So those are the bookish aspects of our new home. Hope you enjoyed the tour!

Thursday, April 25, 2013

Nonfiction Mini Reviews


The Defining Decade by Meg Jay - In my mind, this book is a must-read for twenty-somethings. Meg Jay, a psychologist specializing in adult development, illuminates some of the important, life-changing elements of our twenties, using real-life patients as examples. Jay talks about how our twenties set the stage for the rest of our lives and are the time to actively plan for the lives we want rather than expecting that everything will just fall into place. Our twenties do matter, even though society has viewed this decade more and more as an extended adolescence rather than real adulthood.

Following Atticus by Tom Ryan - Who doesn't love books about dogs, especially when (spoiler alert) the dog does not die at the end? Ryan's story of his amazing schnauzer Atticus is heartwarming and inspiring. It'll make even cat-loving couch potatoes want to get a dog and go hiking.

How Learning Works by Susan A. Ambrose, et al. - Alright, so I know this book will not be for everyone, but as a soon-to-be EdD student, I loved it. Ambrose and the rest of the gang from the Eberly Center for Teaching Excellence at Carnegie Mellon University lay out seven teaching principles backed by research and show how they work and how to apply them in the classroom. Written for higher education, the principles can surely be applied to other levels of learning as well.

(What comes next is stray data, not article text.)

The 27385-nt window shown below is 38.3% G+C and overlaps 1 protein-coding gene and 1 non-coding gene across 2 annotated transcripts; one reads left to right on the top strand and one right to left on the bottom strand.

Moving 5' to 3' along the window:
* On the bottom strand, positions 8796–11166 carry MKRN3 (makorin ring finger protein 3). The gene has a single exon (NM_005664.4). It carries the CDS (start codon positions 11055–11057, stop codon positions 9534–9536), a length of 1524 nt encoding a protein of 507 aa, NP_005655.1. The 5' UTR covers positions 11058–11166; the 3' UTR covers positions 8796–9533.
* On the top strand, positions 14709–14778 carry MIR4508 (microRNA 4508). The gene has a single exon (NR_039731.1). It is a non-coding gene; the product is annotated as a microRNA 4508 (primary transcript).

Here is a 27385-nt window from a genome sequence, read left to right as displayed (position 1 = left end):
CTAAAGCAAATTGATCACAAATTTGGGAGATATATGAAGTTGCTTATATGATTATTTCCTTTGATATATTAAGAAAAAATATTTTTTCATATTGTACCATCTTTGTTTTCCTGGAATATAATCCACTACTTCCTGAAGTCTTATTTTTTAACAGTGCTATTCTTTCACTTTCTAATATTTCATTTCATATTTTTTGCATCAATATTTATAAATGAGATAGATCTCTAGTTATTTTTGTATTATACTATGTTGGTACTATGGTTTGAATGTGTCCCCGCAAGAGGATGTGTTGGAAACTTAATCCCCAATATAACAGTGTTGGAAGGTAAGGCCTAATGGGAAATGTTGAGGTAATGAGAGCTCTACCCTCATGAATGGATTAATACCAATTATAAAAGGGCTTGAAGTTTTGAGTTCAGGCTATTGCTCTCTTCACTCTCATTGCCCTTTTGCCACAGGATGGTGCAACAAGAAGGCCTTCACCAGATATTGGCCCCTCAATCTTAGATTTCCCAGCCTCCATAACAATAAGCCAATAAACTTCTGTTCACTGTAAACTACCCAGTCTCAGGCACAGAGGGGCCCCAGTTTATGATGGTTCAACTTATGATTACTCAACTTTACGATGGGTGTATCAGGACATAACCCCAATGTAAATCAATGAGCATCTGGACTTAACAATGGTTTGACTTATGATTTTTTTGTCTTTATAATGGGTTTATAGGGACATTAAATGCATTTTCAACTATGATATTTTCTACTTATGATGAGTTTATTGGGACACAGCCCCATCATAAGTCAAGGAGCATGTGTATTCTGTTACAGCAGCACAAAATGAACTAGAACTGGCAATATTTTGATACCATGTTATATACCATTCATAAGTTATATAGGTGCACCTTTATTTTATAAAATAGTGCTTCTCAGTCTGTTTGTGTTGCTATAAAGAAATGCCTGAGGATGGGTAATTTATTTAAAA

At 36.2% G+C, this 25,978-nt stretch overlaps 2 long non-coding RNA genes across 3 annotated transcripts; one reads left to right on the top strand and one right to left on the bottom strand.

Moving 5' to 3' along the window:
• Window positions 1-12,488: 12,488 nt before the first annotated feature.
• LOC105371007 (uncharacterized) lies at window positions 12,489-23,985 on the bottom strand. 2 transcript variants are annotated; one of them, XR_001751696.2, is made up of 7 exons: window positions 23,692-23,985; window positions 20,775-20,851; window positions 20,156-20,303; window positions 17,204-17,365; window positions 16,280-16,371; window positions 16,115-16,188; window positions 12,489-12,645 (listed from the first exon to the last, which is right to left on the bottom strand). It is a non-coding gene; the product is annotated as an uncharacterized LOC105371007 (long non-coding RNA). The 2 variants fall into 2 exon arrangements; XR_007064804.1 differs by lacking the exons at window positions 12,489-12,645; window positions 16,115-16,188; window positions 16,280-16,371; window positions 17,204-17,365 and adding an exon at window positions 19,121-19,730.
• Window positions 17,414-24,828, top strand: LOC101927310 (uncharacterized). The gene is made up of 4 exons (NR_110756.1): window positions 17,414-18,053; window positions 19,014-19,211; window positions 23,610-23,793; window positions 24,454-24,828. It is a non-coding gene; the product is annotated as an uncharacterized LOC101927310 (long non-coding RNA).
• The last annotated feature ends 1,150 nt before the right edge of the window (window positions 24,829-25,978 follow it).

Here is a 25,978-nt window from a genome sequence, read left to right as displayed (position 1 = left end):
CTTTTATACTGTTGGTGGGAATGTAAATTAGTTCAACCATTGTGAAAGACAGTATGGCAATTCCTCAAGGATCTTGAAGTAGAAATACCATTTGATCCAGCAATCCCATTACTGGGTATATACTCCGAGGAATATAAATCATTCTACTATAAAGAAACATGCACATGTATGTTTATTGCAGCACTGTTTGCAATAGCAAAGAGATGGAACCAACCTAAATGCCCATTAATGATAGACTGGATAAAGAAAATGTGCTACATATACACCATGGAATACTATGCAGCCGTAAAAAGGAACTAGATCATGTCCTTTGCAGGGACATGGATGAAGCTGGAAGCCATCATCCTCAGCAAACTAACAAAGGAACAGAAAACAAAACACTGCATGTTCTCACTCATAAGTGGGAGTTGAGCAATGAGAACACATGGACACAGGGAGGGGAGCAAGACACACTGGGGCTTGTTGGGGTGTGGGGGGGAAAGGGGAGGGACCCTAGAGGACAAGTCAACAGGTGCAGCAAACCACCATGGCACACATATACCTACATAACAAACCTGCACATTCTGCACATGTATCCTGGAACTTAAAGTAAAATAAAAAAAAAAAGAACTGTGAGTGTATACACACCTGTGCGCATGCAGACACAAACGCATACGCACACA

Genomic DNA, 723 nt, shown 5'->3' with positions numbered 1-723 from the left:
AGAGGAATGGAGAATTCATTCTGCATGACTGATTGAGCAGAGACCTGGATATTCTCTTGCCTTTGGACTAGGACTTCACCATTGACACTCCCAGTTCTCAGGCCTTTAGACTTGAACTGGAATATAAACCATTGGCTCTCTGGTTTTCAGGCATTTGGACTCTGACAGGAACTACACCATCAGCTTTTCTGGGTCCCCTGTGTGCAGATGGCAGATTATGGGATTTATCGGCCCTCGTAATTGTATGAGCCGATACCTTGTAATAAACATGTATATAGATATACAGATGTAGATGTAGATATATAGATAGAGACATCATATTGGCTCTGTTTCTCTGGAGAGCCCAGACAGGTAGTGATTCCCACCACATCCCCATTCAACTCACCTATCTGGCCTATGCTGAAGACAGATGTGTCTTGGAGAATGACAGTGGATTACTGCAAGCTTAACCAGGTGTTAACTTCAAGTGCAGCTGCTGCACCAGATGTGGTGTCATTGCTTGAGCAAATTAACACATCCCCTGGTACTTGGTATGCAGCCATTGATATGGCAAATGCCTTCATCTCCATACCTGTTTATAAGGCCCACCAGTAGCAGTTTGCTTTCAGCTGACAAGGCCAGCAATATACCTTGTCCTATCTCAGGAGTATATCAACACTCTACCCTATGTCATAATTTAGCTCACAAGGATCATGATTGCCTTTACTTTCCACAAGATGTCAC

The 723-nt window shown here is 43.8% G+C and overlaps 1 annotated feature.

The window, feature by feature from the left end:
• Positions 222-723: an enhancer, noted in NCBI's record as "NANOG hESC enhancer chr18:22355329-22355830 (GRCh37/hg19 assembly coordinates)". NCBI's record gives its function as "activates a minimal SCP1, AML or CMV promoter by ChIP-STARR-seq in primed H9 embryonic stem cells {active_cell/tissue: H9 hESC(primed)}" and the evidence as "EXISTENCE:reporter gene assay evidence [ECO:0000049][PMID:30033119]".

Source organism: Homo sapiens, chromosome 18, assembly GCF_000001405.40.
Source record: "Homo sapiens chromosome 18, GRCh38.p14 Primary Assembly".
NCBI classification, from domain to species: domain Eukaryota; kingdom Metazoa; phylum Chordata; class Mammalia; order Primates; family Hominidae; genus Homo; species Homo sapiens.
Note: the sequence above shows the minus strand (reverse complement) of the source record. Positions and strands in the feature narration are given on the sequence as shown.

Mindset by Carol Dweck - In Mindset, Dweck, a psychologist specializing in achievement and success, explores her theory that people generally have either a fixed mindset or a growth mindset. Those in a fixed mindset are afraid to fail and as a result, often fail to try. They believe their achievements define them, i.e. When I got an A on this paper, everyone said I was smart. If I don't get an A on my next paper, people won't think I'm smart anymore. In contrast, those in a growth mindset are more interested in stretching and growing than in success/failure. Growth mindset people are more likely to take a risk because the growth inherent in the effort is more important than the outcome. Best of all, Dweck makes it clear that we can choose to be in one mindset or the other, training our brains to think in the growth mindset. Dweck shows how the mindsets work in various aspects of life - business, sports, education, romance, parenting, and more. Mindset is an interesting read - it would be a good pick for a book club or other discussion group because everyone is bound to have an opinion about Dweck's theory.


The Courage to Teach by Parker J. Palmer - I've heard everyone and their brother say that The Courage to Teach is a must-read for anyone in education, but I just couldn't get into it. I definitely found some gems, but Palmer's thoughts were not terribly well organized and he often repeated points. I didn't hate it, it just felt a lot longer than its 200-something pages. Maybe because classroom teaching is only one part of my job rather than the majority of it, I didn't relate well enough. I don't know. Educators should still read it, even if it's only so you can be a part of the conversation about it.